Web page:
The current outbreak of the coronavirus disease (COVID-19) began in December 2019 in the city of Wuhan in Hubei, China. The disease has now spread to all Chinese provinces, in addition to numerous other countries including the UK. Whilst reported cases now stand at almost 80,000 with over 2,600 cases resulting in fatalities, it is important to note that over 77,000 of these cases have been reported in China alone. Indeed, the number of reported cases in European countries is significantly lower.

The spread of coronavirus has happened so quickly that it is now on the verge of being classified a ‘pandemic’, a term used to describe an epidemic which spreads into multiple continents simultaneously or, at its worst, worldwide. As a result, the coronavirus outbreak has led to increasing numbers of event cancellations both inside and outside of China. Examples include the recent cancellations of the Venice Carnival and Armani’s Milan Fashion Show in Italy as a direct result of the rise in Italian cases of coronavirus (which included 11 fatalities).

Coronavirus therefore poses a serious risk to businesses, as evidenced by the increasing numbers of companies that are choosing to cancel events due to the threat of coronavirus, relying on force majeure clauses in their contracts to do so. In turn, the invocation of force majeure clauses may have a devastating effect on smaller companies who will struggle to survive the combination of the huge sums of money lost after investing in the cancelled event and the lack of new business obtained as a result.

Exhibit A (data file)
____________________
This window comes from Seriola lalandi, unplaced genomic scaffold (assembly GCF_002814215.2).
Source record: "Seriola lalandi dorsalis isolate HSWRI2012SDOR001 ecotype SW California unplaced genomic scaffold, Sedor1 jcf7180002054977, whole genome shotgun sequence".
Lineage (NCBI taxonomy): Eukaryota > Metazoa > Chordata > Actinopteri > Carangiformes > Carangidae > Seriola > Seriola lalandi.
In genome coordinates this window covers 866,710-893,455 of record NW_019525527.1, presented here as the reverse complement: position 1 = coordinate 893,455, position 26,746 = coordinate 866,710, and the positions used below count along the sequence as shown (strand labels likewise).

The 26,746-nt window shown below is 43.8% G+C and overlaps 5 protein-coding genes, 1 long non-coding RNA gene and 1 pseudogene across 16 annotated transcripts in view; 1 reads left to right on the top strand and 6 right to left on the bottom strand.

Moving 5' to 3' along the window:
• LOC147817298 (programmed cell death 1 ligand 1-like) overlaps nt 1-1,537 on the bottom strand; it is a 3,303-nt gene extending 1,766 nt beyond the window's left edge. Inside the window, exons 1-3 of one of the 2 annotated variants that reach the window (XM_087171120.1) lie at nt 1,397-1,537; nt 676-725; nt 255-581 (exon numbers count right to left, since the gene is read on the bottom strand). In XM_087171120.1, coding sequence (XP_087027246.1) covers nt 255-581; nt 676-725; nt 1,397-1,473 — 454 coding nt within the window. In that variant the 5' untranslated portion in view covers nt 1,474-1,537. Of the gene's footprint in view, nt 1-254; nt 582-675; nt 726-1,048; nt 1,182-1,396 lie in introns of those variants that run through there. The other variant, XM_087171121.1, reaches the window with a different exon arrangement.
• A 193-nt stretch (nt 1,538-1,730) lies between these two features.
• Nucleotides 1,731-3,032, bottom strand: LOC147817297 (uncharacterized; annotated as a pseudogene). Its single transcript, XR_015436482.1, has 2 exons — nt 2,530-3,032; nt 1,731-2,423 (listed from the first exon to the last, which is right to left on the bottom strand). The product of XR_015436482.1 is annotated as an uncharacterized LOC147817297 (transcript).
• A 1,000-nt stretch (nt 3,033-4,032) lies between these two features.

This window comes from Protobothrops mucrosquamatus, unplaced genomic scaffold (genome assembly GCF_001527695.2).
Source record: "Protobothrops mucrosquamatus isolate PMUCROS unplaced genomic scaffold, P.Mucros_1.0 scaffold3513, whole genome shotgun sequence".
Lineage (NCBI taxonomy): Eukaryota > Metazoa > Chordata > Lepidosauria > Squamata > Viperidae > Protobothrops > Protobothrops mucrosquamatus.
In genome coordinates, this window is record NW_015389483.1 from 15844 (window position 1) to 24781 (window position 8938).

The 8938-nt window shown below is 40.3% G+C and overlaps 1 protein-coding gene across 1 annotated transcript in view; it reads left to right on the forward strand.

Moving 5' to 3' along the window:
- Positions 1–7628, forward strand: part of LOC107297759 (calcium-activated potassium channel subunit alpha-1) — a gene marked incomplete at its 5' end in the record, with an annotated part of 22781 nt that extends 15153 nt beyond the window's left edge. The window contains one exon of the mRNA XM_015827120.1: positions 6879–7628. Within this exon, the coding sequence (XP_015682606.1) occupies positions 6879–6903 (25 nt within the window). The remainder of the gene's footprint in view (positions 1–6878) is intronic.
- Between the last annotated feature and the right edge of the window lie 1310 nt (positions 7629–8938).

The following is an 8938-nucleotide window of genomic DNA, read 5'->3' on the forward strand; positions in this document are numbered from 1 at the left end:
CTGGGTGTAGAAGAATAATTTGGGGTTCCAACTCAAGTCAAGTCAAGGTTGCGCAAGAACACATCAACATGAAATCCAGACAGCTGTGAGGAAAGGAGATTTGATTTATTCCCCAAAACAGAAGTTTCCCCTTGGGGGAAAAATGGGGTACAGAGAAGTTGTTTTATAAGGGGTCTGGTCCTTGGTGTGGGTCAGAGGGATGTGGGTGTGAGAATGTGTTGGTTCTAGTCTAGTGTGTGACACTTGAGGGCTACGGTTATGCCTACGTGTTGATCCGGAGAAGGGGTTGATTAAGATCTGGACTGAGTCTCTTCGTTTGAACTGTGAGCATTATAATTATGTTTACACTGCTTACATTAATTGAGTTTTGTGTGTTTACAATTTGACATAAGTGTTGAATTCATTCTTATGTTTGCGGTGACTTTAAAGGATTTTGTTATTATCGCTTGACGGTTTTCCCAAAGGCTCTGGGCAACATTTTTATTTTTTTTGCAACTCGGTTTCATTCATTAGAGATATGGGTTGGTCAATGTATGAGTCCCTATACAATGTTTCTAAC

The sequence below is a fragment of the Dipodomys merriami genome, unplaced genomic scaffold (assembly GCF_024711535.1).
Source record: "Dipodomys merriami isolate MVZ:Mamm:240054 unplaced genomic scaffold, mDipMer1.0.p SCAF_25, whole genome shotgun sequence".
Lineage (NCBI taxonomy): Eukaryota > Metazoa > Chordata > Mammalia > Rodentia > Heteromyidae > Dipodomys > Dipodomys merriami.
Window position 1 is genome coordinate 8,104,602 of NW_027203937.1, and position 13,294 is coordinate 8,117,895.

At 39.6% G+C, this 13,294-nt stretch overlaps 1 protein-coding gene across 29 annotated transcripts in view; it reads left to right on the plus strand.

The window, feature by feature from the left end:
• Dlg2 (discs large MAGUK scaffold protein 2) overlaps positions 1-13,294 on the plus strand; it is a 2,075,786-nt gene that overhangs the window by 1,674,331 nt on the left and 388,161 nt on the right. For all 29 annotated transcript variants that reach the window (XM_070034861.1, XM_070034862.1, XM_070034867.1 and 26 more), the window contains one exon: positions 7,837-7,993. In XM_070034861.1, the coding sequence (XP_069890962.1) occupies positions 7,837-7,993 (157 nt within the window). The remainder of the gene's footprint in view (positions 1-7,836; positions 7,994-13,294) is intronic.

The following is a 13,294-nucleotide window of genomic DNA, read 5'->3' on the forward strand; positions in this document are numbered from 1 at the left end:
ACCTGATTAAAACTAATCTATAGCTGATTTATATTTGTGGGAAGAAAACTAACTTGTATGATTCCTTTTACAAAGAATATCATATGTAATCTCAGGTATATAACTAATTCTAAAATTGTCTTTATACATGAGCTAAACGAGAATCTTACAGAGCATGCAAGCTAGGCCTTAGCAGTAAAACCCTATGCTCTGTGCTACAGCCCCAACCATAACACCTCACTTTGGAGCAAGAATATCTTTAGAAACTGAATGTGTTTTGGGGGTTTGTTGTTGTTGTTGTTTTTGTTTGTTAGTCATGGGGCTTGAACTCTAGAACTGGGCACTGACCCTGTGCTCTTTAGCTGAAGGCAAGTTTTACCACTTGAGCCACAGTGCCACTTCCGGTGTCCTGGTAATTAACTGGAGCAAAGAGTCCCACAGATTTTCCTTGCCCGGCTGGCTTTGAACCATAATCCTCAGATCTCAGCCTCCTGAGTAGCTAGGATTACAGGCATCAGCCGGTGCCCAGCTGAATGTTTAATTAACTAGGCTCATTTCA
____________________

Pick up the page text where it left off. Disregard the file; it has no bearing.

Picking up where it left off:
Force majeure clauses

The term force majeure derives from French law and does not have any officially recognised meaning in English law. As a result, a force majeure clause is usually defined to include a comprehensive list of all events or circumstances which are beyond the reasonable control of the party concerned and which, if they occur, will terminate the contract without any liability being owed to the party who loses out.

If a company wishes to rely on a force majeure clause, the burden of proving the following requirements will fall on the company in question:

  1. The event falls within the scope of the force majeure clause
  2. The event prevented performance of the contract
  3. The event was not reasonably foreseeable at the time of entry into the contract
  4. The company had taken all reasonable steps to avoid or mitigate the event or its consequences
  5. The company had complied with any notice requirements set out in the contract relating to the invocation of a force majeure clause.

Practical steps for reducing risk

It is therefore imperative that businesses should take the following steps (in addition to protecting its employees against the danger to health posed by coronavirus) to protect themselves:

  1. Review all contracts entered into to determine the rights of the company under any force majeure clauses (whether the company intends to invoke them against others or suspects that the clause may be invoked against itself)
  2. Look to redraft any force majeure clauses to include provisions for coronavirus and resulting consequences e.g. the mandatory quarantine period of 14 days if a person is suspected to have caught the disease
  3. Take note of any notice provisions relating to force majeure clauses and monitor compliance by the business and/or the other contracting party
  4. If the company intends to invoke a force majeure clause or suspects it may need to do so in the near future, it should keep a detailed note of all steps taken to avoid and/or mitigate this occurrence.

However, whilst it is advisable for businesses to follow this guidance, it is important to bear in mind that there are currently very few cases of coronavirus in the UK and Europe (as evident from the table above). Consequently, there is little basis or justification at present for cancelling an event taking place outside China due to concerns over the spread of coronavirus.